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Bill C-18 would make tech giants such as Google and Meta pay for reusing news produced by news organizations based in Canada.Adrian Wyld/The Canadian Press

Google told MPs Tuesday that the government’s online news bill could benefit “bad actors” and lead to the regulatory system being “gamed and misused” by fringe news organizations to promote their content in Canada.

The search engine told the Commons heritage committee that Bill C-18 – which would make tech giants such as Google and Meta pay for reusing news produced by news organizations based in Canada – could mean Canadians are “served foreign propaganda outlets alongside reporting from Le Devoir or The Globe and Mail.”

Colin McKay, head of government affairs at Google Canada, called for changes to the bill so that only news businesses that “adhere to basic journalistic standards” are eligible for compensation from platforms. He said that if the definition of a news business isn’t refined, it could “lead to the proliferation of misinformation and clickbait.”

The bill would stop tech giants penalizing or giving preference to news groups it has done deals with, which Google says could affect the way it ranks news on its search engine.

The Google executive told MPs that this would mean Google would no longer be able to downgrade “dubious news sources” and elevate trusted information sources over “lower-quality content.”

Opinion: Google Canada’s position on Bill C-18 does not surprise, but it does mislead

Mr. McKay warned the committee that the online news law would open the door for “not well-meaning actors” to promote their content and raise their profile on the search engine. It would mean it could not downgrade “edge cases and smaller organizations that may not be even based here,” he said.

“Payment for links also incentivizes cheap, low-quality clickbait content over public interest journalism, and clearly favours large publishers over small, as they simply have more content to link to,” he told the Commons committee.

The online news bill, modelled on a similar law in Australia, is designed to support Canada’s news industry and combat the spread of news from biased or unreliable sources.

The government challenged Google’s claim that dubious foreign media, such as the Russian state-sponsored broadcaster Sputnik, could benefit, saying the online news bill states that media outlets promoting the interests of an organization cannot take part.

“A free and independent press is the best defence against disinformation,” said Laura Scaffidi, spokeswoman for Heritage Minister Pablo Rodriguez. “C-18 will ensure Canadians have access to quality, fact-based news at the local and national levels.”

Paul Deegan, president of News Media Canada, which represents Canada’s news industry, said: “Everyone is entitled to their own opinion, but not to their own facts. Bill C-18 does not encourage misinformation.”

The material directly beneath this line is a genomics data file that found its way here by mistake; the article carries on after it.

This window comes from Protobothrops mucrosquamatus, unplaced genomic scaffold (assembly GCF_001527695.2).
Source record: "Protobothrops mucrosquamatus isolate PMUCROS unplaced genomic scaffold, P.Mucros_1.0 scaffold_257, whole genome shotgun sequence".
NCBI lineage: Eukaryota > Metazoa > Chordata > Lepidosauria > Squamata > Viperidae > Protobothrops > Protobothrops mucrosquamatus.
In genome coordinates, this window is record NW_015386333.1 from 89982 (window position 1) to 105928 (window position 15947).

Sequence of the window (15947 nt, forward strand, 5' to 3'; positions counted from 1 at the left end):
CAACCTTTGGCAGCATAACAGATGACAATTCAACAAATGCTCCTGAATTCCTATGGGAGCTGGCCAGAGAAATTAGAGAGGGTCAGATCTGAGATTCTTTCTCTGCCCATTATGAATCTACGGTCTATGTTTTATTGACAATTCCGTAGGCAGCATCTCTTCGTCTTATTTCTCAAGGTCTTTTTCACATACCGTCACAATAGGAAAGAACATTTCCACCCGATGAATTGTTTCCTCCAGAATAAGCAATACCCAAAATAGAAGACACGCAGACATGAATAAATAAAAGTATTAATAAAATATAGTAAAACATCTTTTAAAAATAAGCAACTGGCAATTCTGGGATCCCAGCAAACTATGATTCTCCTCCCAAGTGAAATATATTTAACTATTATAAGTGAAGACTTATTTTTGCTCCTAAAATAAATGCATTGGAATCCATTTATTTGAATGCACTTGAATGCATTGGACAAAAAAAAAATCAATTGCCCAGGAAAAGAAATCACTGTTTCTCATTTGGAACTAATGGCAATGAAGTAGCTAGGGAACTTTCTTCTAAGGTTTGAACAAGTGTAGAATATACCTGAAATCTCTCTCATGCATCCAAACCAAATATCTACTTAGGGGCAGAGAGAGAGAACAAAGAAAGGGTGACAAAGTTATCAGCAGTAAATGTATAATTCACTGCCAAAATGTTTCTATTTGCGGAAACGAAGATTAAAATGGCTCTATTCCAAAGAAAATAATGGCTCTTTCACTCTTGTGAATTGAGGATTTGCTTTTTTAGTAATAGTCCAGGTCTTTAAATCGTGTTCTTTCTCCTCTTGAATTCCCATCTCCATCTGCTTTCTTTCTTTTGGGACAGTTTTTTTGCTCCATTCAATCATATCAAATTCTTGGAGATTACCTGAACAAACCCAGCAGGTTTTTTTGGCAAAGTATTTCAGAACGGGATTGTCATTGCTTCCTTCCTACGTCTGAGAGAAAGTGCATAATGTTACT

Ben Scott, director of Reset, which is critical of digital media monopolies, accused Google of “doublespeak.” He said it was ironic that Mr. McKay referred to deals Google had done voluntarily with news outlets as commercial licensing agreements. But if Google were mandated to compensate news groups for links to their content under Bill C-18, they would be “link taxes.”

MPs heard that, in some provinces, as many as half of small local newspapers may not qualify for compensation from tech giants under the terms of the bill.

Saskatchewan Tory MP Kevin Waugh, a former TV sports reporter, said around half of newspapers in his region do not employ the required two full-time journalists to qualify for payments.

Dennis Merrell, executive director of the Alberta Weekly Newspapers Association, said in Alberta, where there are also very small local newspapers, around 50 per cent of media outlets may not be big enough to participate in the scheme.

“It does put us in a bit of an awkward spot,” he said.

The committee was told by witnesses that the industry had been drained of advertising revenue, which had migrated away from newspapers, including local papers, to platforms such as Google and Facebook. This includes advertising from the federal and provincial governments, which used to advertise heavily in local papers.

Kevin Desjardins, president of the Canadian Association of Broadcasters, said there was a crisis in Canadian newsrooms and it would get worse unless the bill passes.

Mr. McKay said Google had already done deals with Canadian news publishers representing more than 150 publications, 90 per cent of which were smaller regional or local publications.

Brian Myles, editor of Quebec newspaper Le Devoir, said it has done deals for using its content with Google, Meta, Apple News+ and MSN (Microsoft News).

He said the paper, which competes with the platforms for advertising revenue, has a relationship with Google and Meta “based on collaboration and co-operation.”

“We knew that at some point we would have to negotiate with them – and that’s the purpose of C-18 – rather than ending up in a conflictual relationship,” Mr. Myles said.

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